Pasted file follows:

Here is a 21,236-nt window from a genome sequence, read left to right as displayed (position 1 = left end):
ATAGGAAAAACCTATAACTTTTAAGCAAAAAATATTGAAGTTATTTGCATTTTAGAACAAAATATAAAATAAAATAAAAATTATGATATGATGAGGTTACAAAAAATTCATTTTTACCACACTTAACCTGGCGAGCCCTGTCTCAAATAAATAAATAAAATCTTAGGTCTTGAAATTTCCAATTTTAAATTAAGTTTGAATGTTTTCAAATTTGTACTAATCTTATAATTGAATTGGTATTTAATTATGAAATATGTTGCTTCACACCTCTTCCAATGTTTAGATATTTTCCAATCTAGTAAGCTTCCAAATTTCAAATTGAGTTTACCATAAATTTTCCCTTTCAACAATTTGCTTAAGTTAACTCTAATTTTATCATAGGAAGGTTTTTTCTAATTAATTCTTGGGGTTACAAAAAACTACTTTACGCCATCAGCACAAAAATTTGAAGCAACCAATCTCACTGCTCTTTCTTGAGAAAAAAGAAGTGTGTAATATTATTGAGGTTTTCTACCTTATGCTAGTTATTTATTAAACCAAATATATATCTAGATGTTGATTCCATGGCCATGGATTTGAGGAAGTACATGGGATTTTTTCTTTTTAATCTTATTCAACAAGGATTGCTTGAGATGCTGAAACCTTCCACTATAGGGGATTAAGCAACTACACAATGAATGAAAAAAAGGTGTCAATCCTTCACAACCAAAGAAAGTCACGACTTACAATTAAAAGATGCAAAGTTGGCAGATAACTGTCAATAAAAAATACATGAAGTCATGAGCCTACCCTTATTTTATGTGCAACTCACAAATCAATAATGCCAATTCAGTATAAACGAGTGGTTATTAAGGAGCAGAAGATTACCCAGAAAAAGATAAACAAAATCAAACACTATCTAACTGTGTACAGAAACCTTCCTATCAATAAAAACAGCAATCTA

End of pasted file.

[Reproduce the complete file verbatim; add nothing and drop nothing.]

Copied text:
Here is a 21,236-nt window from a genome sequence, read left to right as displayed (position 1 = left end):
ATAGGAAAAACCTATAACTTTTAAGCAAAAAATATTGAAGTTATTTGCATTTTAGAACAAAATATAAAATAAAATAAAAATTATGATATGATGAGGTTACAAAAAATTCATTTTTACCACACTTAACCTGGCGAGCCCTGTCTCAAATAAATAAATAAAATCTTAGGTCTTGAAATTTCCAATTTTAAATTAAGTTTGAATGTTTTCAAATTTGTACTAATCTTATAATTGAATTGGTATTTAATTATGAAATATGTTGCTTCACACCTCTTCCAATGTTTAGATATTTTCCAATCTAGTAAGCTTCCAAATTTCAAATTGAGTTTACCATAAATTTTCCCTTTCAACAATTTGCTTAAGTTAACTCTAATTTTATCATAGGAAGGTTTTTTCTAATTAATTCTTGGGGTTACAAAAAACTACTTTACGCCATCAGCACAAAAATTTGAAGCAACCAATCTCACTGCTCTTTCTTGAGAAAAAAGAAGTGTGTAATATTATTGAGGTTTTCTACCTTATGCTAGTTATTTATTAAACCAAATATATATCTAGATGTTGATTCCATGGCCATGGATTTGAGGAAGTACATGGGATTTTTTCTTTTTAATCTTATTCAACAAGGATTGCTTGAGATGCTGAAACCTTCCACTATAGGGGATTAAGCAACTACACAATGAATGAAAAAAAGGTGTCAATCCTTCACAACCAAAGAAAGTCACGACTTACAATTAAAAGATGCAAAGTTGGCAGATAACTGTCAATAAAAAATACATGAAGTCATGAGCCTACCCTTATTTTATGTGCAACTCACAAATCAATAATGCCAATTCAGTATAAACGAGTGGTTATTAAGGAGCAGAAGATTACCCAGAAAAAGATAAACAAAATCAAACACTATCTAACTGTGTACAGAAACCTTCCTATCAATAAAAACAGCAATCTA